The actual art or product whether it be food, movies, paintings, music or songwriting, whatever the form, is very valuable to society and once formed can move, provoke, stimulate, inspire and heal, separate from it’s maker.  Some work even achieves greater heights. I have to say I consider the art form as the true precious commodity at stake here. Not that I don’t have deep compassion or serious empathy for anyone who falls victim to abuse.  Of course I do. But while all of us very imperfect humans try to work all this out we must consider the truly defenseless. Creativity sometimes comes out of our most deranged twisted folks. It comes out of pain, not only from the beautiful, happy people but lost idiots and damaged souls.  It’s the one good thing we do that separates us from all the other animals. Do we have to squash the work as well as the person? Throw the baby out with the bath water, so to speak? For example, no one I speak to is surprised at all about the accusations because even though I adore so much of Ryan’s music, it was no secret in town years ago that his behavior was less than stellar as a regular human walking the planet.  He was an immature little punk with new money and a penchant for young girls. And his songwriting wasn’t always brilliant, but sometimes it was. I just read that based on written stories and an upcoming investigation his unreleased albums are now being squashed immediately including 2 on Blue Note Records. I get that it’s a smart business decision but are these companies really doing us a service? I also get the artist would be monetarily rewarded but support of the art is not condoning their private behavior.  If you see it that way, we’re going to need to drastically reduce our record collections. I can cringe hearing Ted Nugent’s political views but please crank that Stranglehold.  I don’t have the answers but there must be another way. After all, so much of that side of this argument is driven by the original hater, Mr. mean green himself, the almighty dollar.  And we all know he is not that sensitive, so we need to stop pretending companies have real hearts, accept that they are equally flawed and realize that pendulum could swing the other way one day.  I personally do not want to start being judged by Target or Citibank, or Whole Foods for my shoddy behavior. Plus why take away the one positive thing that we might get from all this ugliness and hurt? That’s the beauty, if this makes you want to exit the Ryan Adams train then it’s your God given right to do so and no one can take that privilege away unless we let them.   I just see us losing more freedoms if we start navigating creativity by some corporate-made moral compass.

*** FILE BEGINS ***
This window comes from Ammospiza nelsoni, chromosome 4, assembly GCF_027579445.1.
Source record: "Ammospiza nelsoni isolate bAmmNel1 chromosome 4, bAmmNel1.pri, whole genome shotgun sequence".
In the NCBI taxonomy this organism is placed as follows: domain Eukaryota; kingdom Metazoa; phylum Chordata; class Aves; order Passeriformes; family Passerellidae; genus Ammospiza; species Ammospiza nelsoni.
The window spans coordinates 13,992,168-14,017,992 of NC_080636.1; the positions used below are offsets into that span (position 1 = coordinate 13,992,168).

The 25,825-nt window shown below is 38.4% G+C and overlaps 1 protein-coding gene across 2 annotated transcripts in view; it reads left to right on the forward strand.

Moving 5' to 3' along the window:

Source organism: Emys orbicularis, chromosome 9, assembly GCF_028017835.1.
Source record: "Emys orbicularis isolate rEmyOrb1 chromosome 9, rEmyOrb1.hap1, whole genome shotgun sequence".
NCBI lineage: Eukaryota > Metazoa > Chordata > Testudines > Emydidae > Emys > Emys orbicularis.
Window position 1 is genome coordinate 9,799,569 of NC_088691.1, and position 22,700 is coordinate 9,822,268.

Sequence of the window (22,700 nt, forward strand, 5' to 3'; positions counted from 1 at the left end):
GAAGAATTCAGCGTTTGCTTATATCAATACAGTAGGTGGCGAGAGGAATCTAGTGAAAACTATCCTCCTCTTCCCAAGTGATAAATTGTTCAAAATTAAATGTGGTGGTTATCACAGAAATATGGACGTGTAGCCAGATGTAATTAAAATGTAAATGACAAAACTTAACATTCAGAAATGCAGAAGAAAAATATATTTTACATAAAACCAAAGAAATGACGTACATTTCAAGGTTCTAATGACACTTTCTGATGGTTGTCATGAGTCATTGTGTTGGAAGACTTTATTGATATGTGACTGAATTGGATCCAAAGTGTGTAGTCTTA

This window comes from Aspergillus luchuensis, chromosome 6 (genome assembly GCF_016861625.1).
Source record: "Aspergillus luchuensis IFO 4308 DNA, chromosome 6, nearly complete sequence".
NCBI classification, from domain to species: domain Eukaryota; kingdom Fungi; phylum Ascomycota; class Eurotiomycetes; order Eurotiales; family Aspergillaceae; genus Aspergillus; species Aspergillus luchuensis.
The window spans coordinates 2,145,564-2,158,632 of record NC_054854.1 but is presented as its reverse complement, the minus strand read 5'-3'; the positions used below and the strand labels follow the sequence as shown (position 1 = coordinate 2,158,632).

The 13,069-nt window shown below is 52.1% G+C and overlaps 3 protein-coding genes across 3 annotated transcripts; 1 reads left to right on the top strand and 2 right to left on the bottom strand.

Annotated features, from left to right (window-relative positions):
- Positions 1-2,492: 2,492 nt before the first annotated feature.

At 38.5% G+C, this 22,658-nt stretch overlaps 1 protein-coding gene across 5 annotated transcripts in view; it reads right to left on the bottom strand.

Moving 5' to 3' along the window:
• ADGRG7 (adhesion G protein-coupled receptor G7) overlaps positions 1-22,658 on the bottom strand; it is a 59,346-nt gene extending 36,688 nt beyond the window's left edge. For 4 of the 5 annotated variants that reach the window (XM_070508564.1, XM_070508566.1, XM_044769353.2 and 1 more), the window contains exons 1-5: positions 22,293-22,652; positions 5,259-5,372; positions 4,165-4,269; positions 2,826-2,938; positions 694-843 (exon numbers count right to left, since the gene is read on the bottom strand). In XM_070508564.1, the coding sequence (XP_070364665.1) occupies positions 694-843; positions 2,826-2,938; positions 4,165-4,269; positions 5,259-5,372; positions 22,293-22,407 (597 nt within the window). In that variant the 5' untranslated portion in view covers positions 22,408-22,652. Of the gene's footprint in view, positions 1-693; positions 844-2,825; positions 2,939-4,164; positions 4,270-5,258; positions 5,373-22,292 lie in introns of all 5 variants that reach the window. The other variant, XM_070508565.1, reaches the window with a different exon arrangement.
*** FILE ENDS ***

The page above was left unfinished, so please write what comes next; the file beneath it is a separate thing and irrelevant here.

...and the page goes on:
Ephraim Lewis: It Can’t Be Forever

image2-2